The Seahawks signed Chancellor to a reported four-year, $28 million contract extension.
Seahawks safety Kam Chancellor had to keep a secret.
Chancellor returned to Virginia Tech, his alma mater, this weekend with former Hokies Tyrod Taylor, David Wilson and Brandon Flowers to watch the spring game and participate in a panel for defensive coordinator Bud Foster’s foundation.
All the while Chancellor knew the Seahawks had signed him to a four-year contract extension through 2017, but he couldn’t say anything. There was only one thing the 25-year-old Chancellor could do.
“The best part was to be able to take care of my guys there, go take them out for drinks, go eat and be able to pick up the tab like it’s nothing,” Chancellor said. “Looking forward to doing it again.”
- Live updates from May Day in Seattle: Anti-capitalist protesters clash with police
- Good news about coconut oil, melatonin and turmeric
- 9 arrested, 5 officers hurt as May Day anti-capitalist march turns violent
- Visitors trash Washington island, so officials shut it down for good
- From best picks to the puzzlers, reviewing the Seahawks’ draft selections
Most Read Stories
The Seahawks on Monday announced Chancellor’s new deal, widely reportedly to be worth $28 million, including $17 million guaranteed. Chancellor, a fifth-round pick in 2010, had one year left on his rookie contract, but general manager John Schneider said extending Chancellor’s contract was the team’s top priority in what has been a busy offseason.
“Anything that happened other than being able to sign Kam was a bonus,” Schneider said. “It was our absolute No. 1 priority. We talked about it for a long time.
“This whole offseason, from the get-go, has been about Kam. We would have never gotten into any other deals if we felt it was going to put his situation in jeopardy.”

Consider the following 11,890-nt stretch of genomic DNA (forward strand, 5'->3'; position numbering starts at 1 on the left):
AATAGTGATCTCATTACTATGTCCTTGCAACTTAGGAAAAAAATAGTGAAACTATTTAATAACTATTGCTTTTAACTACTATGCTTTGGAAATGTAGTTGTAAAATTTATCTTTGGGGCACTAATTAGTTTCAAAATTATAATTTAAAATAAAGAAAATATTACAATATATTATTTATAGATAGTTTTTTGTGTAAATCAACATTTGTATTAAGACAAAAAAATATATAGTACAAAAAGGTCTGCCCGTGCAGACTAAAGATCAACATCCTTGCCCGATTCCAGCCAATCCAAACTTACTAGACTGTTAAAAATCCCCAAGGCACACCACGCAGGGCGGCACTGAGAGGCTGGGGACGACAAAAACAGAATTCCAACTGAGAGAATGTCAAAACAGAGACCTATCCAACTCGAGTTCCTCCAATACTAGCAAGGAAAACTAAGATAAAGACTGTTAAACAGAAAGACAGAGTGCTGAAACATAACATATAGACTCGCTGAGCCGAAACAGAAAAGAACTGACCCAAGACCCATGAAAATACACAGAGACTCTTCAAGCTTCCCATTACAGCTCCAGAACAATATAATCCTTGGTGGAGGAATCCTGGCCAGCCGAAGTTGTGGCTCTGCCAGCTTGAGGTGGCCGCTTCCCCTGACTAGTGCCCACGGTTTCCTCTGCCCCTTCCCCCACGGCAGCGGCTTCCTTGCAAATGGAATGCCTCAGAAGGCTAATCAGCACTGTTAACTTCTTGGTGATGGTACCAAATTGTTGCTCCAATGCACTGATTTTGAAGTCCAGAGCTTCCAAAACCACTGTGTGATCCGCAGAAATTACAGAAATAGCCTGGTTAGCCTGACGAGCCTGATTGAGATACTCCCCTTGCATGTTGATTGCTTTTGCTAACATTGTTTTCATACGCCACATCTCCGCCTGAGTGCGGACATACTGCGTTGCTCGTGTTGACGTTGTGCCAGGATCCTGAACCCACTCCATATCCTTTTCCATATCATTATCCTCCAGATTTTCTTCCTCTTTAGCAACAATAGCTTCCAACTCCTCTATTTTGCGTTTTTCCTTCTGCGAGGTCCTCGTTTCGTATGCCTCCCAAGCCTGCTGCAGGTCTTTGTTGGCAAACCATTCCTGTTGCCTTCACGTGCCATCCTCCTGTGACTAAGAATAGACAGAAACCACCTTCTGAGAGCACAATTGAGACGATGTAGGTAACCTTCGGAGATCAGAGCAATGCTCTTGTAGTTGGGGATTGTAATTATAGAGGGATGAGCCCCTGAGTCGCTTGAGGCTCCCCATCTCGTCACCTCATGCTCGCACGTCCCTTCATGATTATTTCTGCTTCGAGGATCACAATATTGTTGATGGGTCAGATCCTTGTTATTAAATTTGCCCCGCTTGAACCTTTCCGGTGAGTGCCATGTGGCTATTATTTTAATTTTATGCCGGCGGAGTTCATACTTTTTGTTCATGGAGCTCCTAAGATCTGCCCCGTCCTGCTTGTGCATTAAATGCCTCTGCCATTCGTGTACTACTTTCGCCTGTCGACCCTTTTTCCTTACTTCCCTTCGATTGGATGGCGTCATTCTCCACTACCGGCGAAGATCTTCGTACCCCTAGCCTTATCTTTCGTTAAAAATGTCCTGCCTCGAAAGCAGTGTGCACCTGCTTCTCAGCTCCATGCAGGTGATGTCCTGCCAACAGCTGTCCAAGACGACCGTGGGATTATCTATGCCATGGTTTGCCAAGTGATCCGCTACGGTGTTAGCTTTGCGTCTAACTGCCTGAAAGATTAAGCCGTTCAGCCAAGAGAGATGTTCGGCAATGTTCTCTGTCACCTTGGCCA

Chancellor played behind veteran safety Lawyer Milloy as a rookie and spent most of his time on special teams. But he made the Pro Bowl as an alternate the next year, and has developed into one of the league’s biggest hitters at strong safety.
In fact, Chancellor, who has been fined by the league in the past for some of his hits, joked, “I guess I can put a little pot to the side now.”
“He is a leader,” coach Pete Carroll said. “He’s a great football player. He’s a physical guy that plays right in the vein of the way we want to play. He stands for toughness and being physical, and we love every bit about that.”
There was speculation this offseason about the Seahawks’ chances of keeping core pieces like Chancellor once their rookie contracts neared an end. That was particularly true with Seattle’s young secondary, which is one of the best in the league. As Virginia Tech’s Foster said recently: “They got a bargain with those young guys. But it ain’t going to be a bargain much longer.”
Cornerback Richard Sherman and safety Earl Thomas are scheduled to become free agents in 2015. Schneider wouldn’t elaborate on whom the team is negotiating extensions with, but he did make it clear that locking up Chancellor was crucial.
“They told me at the end of last season that they were going to take care of me because they knew I was a core guy that worked hard all the time and led by example,” Chancellor said. “I just feel blessed right now. I feel like I’m in a good situation and good spot. I’m glad I can put this behind me and concentrate on football and leading this program to a championship. That’s all we’re about right now.”
But for a few nights with some old friends in Blacksburg, Va., Chancellor got to quietly celebrate his reward.
“He was just (the) same old Kam when he was here this weekend,” Foster said. “He wasn’t any different. It would have been the ideal time for him to be boasting and feeling good about himself. Not once did he come across that way. That’s just Kam.”
Jayson Jenks: 206-464-8277 or email@example.com